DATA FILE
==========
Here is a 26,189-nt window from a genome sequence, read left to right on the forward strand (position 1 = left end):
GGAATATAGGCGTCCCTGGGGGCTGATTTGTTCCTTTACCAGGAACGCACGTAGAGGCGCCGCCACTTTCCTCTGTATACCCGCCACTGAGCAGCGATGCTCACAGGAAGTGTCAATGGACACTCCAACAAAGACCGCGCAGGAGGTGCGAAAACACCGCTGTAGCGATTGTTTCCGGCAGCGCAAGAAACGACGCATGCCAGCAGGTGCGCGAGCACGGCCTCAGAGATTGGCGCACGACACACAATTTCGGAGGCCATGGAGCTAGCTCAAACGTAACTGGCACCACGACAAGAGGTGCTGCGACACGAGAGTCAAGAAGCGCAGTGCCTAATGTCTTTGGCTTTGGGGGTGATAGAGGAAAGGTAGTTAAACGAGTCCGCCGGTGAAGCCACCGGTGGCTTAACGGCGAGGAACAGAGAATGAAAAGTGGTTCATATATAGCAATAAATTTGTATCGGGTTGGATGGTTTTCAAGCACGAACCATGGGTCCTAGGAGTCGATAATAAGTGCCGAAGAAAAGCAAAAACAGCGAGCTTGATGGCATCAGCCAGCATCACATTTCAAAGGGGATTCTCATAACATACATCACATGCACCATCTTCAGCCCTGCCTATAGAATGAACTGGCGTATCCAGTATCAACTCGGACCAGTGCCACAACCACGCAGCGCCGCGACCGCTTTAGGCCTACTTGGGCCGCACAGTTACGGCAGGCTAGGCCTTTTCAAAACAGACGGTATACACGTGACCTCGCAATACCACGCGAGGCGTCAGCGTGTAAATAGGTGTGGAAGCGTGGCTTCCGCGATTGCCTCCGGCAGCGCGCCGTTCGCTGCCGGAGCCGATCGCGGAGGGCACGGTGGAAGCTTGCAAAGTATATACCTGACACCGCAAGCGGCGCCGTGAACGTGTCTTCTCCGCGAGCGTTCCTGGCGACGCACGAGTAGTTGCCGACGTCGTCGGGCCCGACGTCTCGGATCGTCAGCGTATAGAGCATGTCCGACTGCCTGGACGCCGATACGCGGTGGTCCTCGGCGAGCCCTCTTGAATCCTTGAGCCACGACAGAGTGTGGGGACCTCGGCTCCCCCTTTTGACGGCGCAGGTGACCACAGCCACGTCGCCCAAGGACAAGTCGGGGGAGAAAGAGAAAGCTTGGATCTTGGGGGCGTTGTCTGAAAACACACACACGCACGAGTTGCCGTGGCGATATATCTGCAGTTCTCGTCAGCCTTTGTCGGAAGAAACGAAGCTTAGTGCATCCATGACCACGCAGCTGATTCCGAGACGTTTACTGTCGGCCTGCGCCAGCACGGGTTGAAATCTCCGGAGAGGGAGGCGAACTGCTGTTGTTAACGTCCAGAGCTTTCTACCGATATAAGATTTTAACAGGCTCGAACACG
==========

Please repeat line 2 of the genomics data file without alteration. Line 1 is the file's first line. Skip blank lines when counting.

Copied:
GGAATATAGGCGTCCCTGGGGGCTGATTTGTTCCTTTACCAGGAACGCACGTAGAGGCGCCGCCACTTTCCTCTGTATACCCGCCACTGAGCAGCGATGCTCACAGGAAGTGTCAATGGACACTCCAACAAAGACCGCGCAGGAGGTGCGAAAACACCGCTGTAGCGATTGTTTCCGGCAGCGCAAGAAACGACGCATGCCAGCAGGTGCGCGAGCACGGCCTCAGAGATTGGCGCACGACACACAATTTCGGAGGCCATGGAGCTAGCTCAAACGTAACTGGCACCACGACAAGAGGTGCTGCGACACGAGAGTCAAGAAGCGCAGTGCCTAATGTCTTTGGCTTTGGGGGTGATAGAGGAAAGGTAGTTAAACGAGTCCGCCGGTGAAGCCACCGGTGGCTTAACGGCGAGGAACAGAGAATGAAAAGTGGTTCATATATAGCAATAAATTTGTATCGGGTTGGATGGTTTTCAAGCACGAACCATGGGTCCTAGGAGTCGATAATAAGTGCCGAAGAAAAGCAAAAACAGCGAGCTTGATGGCATCAGCCAGCATCACATTTCAAAGGGGATTCTCATAACATACATCACATGCACCATCTTCAGCCCTGCCTATAGAATGAACTGGCGTATCCAGTATCAACTCGGACCAGTGCCACAACCACGCAGCGCCGCGACCGCTTTAGGCCTACTTGGGCCGCACAGTTACGGCAGGCTAGGCCTTTTCAAAACAGACGGTATACACGTGACCTCGCAATACCACGCGAGGCGTCAGCGTGTAAATAGGTGTGGAAGCGTGGCTTCCGCGATTGCCTCCGGCAGCGCGCCGTTCGCTGCCGGAGCCGATCGCGGAGGGCACGGTGGAAGCTTGCAAAGTATATACCTGACACCGCAAGCGGCGCCGTGAACGTGTCTTCTCCGCGAGCGTTCCTGGCGACGCACGAGTAGTTGCCGACGTCGTCGGGCCCGACGTCTCGGATCGTCAGCGTATAGAGCATGTCCGACTGCCTGGACGCCGATACGCGGTGGTCCTCGGCGAGCCCTCTTGAATCCTTGAGCCACGACAGAGTGTGGGGACCTCGGCTCCCCCTTTTGACGGCGCAGGTGACCACAGCCACGTCGCCCAAGGACAAGTCGGGGGAGAAAGAGAAAGCTTGGATCTTGGGGGCGTTGTCTGAAAACACACACACGCACGAGTTGCCGTGGCGATATATCTGCAGTTCTCGTCAGCCTTTGTCGGAAGAAACGAAGCTTAGTGCATCCATGACCACGCAGCTGATTCCGAGACGTTTACTGTCGGCCTGCGCCAGCACGGGTTGAAATCTCCGGAGAGGGAGGCGAACTGCTGTTGTTAACGTCCAGAGCTTTCTACCGATATAAGATTTTAACAGGCTCGAACACG